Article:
Sunday, June 26, 2005

One of those learning moments.

As I read through this book (more slowly than I would like due to a million other things on my plate) a lot of it doesn't fit well for me and my experience. It may be my field -- smaller than most, fairly specialized, not all that focused on the R1 job (other schools are fine, so is corporate/non-profit work), the "good" schools to be at are not necessarily the ones you might hail as the good schools in general, etc.

But one sentence stood out and reminded me of an important moment in my professional development. On page 13, Hall says:

What can it hurt (except our ego, of course) for us to reveal to students and young colleagues that we seasoned and experienced academics fail at times in processes by which we are judged.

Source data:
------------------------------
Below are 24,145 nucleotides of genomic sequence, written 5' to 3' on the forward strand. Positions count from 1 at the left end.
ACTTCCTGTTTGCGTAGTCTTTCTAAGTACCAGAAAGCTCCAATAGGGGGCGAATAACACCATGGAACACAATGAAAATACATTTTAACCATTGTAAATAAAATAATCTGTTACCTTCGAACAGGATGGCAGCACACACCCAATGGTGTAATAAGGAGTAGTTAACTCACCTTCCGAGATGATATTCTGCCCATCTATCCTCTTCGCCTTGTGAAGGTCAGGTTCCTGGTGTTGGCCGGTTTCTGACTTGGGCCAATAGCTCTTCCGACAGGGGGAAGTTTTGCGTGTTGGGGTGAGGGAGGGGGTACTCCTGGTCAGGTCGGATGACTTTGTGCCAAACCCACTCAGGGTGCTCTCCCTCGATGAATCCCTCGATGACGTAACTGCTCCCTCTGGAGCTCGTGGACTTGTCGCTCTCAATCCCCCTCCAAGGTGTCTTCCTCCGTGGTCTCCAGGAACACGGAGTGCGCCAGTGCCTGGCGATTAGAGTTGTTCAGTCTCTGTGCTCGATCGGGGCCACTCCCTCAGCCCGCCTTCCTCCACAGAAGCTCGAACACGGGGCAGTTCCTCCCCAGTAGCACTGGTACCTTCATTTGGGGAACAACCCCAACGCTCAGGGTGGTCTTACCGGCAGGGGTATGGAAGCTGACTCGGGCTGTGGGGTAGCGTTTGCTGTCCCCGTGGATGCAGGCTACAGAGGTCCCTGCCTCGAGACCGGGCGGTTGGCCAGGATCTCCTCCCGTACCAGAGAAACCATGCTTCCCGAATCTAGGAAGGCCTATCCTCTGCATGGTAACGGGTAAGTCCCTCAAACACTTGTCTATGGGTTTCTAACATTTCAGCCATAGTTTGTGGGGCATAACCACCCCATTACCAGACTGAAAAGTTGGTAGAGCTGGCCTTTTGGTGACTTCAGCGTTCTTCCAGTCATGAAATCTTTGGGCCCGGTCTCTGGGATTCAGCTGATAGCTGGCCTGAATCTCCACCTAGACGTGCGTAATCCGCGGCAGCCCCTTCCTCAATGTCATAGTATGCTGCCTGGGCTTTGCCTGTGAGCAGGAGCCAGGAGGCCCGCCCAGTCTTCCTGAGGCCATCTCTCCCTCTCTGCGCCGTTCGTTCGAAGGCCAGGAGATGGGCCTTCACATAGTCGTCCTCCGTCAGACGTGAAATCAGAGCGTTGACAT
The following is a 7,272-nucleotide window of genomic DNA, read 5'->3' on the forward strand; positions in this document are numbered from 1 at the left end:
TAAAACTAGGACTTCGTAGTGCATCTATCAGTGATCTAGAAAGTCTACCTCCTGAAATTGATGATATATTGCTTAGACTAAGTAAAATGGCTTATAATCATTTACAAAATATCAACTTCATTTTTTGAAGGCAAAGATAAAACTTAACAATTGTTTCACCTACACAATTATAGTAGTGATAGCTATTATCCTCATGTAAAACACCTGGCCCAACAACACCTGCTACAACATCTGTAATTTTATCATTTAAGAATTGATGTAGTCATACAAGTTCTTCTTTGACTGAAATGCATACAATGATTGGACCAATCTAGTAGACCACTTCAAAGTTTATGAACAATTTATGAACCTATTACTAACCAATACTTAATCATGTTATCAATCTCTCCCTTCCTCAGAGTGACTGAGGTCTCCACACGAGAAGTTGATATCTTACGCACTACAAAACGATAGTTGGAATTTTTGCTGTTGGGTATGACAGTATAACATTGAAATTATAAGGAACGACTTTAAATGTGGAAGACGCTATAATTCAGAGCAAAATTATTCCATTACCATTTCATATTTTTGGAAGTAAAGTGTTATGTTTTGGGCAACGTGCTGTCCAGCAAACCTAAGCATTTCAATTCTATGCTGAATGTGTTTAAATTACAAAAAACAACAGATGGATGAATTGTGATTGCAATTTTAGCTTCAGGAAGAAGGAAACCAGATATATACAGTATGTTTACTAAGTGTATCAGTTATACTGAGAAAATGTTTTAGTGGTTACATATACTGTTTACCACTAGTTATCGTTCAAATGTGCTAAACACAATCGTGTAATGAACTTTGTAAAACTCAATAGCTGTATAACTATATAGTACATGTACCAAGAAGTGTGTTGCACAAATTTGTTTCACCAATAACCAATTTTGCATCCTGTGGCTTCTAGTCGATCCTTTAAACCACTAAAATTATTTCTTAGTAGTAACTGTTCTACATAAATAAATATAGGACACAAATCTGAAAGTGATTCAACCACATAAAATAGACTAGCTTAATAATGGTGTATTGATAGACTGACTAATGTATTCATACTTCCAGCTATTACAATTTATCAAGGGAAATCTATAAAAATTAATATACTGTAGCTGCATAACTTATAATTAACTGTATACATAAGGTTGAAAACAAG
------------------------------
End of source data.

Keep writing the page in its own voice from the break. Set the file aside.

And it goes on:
I instantly remembered a conversation with my major professor and mentor at a conference about 2 years after I graduated. He's a big name in my field, and is well-established through a series of books he edited. Lately he's been reinventing himself, pursuing a new line of research about which he is rather passionate. The problem is that he's not recognized in that part of the field and that the part in which he is well-known is looking to him to continue producing some of the same old. He told me that he was having a very difficult time getting his manuscripts accepted and had just had two rejected -- one with a plea to start writing about his old topic again. When he told me that I realized that his success and reputation didn't mean he would never fail any more. He's still working hard, accepting failure and trying to find his way down a new path. It was a very important moment for me, to see how human he is and how he must struggle with his work just like I do.